Workman was named the organization's top minor league pitcher in 2012, when he split time between High-A Salem and Double-A Portland. He needed to develop secondary offerings and he did just that, establishing a cutter that projects as an out pitch. There is still work to do on his curve and changeup, but nobody is talking about moving him to the bullpen just yet. He improved in both his walk and strikeout rates and should be part of the starting rotation at Double-A Portland when the 2013 opens. A full season at Double-A will serve as a good test for Workman.
Workman's is a tall right-hander with an easy motion and big frame that looks like he can handle the rigors of being a starting pitcher. His first professional season was a relatively successful one. He had enough to get by in Low-A, but needs to develop his secondary offerings and locate his fastball in places where hitters have to work to make hard contact. His curveball is getting better, but the changeup isn't where it needs to be right now. He needs to have a bigger arsenal to finish off hitters. He may be able to work himself through High-A ball, but those pitches better be firm by the time he reaches Double-A Portland. If not, we may see him move to a bullpen role.
Workman signed late in the Summer after being drafted in the second round of the 2010 draft out of the University of Texas. He was 12-2 for the Longhorns, showing marked improvement in the command of his fastball from his sophomore to junior season. He brings a fastball/curveball/cutter mix with a need to develop a change. He could land with an assignment at High-A Salem, where he'll work on becoming more consistent with his curveball. His fastball has velocity and shows good movement, capable of swing-and-misses, and his high-80s cutter can be a go-to pitch for him. Workman is one of four intriguing young arms in the system to watch.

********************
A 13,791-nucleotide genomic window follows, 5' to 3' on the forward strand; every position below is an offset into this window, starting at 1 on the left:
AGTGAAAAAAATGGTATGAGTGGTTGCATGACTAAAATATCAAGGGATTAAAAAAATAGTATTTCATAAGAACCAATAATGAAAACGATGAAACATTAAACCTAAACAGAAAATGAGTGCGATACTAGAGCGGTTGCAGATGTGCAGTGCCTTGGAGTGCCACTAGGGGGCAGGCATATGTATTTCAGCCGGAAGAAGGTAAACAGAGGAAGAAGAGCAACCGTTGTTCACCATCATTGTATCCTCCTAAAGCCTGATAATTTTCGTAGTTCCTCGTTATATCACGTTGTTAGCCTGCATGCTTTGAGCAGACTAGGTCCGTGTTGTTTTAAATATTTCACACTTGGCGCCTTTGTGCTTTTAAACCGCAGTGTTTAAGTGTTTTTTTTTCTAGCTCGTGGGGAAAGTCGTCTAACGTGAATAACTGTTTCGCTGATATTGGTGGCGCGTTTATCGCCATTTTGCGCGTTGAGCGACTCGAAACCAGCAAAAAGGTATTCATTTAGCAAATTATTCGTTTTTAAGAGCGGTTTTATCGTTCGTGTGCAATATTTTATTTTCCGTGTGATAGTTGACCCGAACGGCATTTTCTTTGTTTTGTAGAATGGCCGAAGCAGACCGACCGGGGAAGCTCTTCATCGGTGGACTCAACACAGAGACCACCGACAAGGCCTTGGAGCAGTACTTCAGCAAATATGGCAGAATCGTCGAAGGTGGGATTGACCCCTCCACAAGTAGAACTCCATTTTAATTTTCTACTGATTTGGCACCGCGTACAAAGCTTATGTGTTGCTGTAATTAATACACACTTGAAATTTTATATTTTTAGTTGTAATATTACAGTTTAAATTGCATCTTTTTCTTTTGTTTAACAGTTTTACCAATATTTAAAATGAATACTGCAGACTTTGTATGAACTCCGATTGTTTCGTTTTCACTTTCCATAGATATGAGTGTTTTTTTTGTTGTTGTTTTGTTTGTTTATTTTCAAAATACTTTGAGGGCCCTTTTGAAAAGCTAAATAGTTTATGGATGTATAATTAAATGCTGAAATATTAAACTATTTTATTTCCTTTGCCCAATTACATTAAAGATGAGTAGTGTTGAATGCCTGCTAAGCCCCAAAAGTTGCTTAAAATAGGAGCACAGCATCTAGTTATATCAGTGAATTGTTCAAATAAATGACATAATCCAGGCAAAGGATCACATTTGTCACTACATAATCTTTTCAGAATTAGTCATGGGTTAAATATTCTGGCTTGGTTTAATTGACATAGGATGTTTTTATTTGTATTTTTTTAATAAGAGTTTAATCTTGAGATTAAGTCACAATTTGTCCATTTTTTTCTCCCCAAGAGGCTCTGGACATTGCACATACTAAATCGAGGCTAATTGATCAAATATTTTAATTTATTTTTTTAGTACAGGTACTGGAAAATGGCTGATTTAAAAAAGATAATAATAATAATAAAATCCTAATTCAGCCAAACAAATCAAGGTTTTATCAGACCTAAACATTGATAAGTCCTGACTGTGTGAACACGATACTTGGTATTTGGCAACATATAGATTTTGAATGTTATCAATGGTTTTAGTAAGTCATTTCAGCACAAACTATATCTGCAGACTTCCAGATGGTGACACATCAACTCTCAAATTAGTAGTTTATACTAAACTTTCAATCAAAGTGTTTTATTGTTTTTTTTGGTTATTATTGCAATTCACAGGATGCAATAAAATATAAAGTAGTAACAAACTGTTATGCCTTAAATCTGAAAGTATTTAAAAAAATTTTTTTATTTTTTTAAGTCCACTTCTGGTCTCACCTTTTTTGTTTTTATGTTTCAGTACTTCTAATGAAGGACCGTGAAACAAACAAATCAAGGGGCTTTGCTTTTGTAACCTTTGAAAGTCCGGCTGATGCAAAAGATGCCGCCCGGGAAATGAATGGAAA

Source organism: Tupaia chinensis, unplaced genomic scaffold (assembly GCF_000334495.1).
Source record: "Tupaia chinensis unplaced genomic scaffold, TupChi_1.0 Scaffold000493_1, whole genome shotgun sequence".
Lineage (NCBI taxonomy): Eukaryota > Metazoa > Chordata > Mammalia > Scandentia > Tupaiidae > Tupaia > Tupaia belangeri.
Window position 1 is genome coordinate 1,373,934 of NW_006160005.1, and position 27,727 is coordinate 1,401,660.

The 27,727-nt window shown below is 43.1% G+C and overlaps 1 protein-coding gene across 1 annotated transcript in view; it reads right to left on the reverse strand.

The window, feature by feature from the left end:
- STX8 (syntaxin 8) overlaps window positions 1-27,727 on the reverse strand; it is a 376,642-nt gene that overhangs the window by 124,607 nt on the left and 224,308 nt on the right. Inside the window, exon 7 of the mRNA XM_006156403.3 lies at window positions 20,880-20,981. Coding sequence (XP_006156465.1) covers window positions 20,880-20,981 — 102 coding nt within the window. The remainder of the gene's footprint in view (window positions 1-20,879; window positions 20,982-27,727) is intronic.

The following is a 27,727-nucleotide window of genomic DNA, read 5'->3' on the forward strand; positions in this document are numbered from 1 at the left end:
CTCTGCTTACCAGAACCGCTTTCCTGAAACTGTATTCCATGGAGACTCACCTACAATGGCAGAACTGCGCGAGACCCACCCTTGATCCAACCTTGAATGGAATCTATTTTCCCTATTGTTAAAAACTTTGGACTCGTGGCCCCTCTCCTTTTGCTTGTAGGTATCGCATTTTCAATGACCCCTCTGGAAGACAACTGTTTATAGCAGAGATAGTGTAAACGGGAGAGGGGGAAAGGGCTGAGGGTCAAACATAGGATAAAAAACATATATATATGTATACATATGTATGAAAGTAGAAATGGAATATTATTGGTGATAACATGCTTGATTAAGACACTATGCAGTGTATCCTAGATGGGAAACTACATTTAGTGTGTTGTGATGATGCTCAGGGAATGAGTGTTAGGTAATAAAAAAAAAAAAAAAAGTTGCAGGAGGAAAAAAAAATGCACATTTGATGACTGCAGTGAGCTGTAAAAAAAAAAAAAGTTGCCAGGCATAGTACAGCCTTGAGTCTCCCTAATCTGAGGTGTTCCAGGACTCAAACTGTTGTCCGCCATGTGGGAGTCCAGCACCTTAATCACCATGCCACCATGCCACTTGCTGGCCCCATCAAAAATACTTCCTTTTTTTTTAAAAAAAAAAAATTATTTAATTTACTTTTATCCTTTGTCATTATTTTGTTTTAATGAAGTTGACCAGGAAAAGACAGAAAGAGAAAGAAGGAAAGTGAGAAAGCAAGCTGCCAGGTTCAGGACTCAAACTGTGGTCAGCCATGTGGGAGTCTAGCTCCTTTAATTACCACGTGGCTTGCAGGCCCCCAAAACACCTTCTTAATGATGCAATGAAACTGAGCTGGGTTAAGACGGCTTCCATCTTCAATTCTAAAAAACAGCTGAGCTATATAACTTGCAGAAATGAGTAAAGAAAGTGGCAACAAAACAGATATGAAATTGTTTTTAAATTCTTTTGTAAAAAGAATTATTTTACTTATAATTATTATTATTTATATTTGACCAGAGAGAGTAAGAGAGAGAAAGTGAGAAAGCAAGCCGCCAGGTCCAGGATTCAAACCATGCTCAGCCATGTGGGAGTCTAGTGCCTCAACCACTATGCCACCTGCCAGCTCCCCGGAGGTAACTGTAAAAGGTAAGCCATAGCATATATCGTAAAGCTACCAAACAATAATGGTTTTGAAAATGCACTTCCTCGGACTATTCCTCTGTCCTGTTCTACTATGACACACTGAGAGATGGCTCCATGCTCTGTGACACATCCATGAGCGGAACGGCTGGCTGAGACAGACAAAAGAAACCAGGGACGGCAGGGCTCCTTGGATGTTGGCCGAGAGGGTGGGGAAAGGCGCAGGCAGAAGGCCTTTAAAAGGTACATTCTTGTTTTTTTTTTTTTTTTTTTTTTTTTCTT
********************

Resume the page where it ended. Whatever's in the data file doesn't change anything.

More Fantasy News
Makes debut
PBoston Red Sox
June 4, 2021
Workman allowed one run on one hit and struck out two in the ninth inning during Thursday's 5-1 win over the Astros.
ANALYSIS
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Contract purchased by Red Sox
PBoston Red Sox
June 3, 2021
Workman's contract was selected from Triple-A Worcester prior to Thursday's game in Houston, Chris Cotillo of The Springfield Republican reports.
ANALYSIS
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Opts out of minor-league deal
PBoston Red Sox
June 1, 2021
Workman triggered the opt-out in his minor-league Red Sox contract Tuesday, Chris Cotillo of The Springfield Republican reports.
ANALYSIS
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Lands MiLB deal with Red Sox
PBoston Red Sox
May 6, 2021
Workman signed a minor-league contract with the Red Sox on Thursday, Chris Cotillo of The Springfield Republican reports.
ANALYSIS
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Parts ways with Cubs
PFree Agent
May 5, 2021
The Cubs released Workman on Friday.
ANALYSIS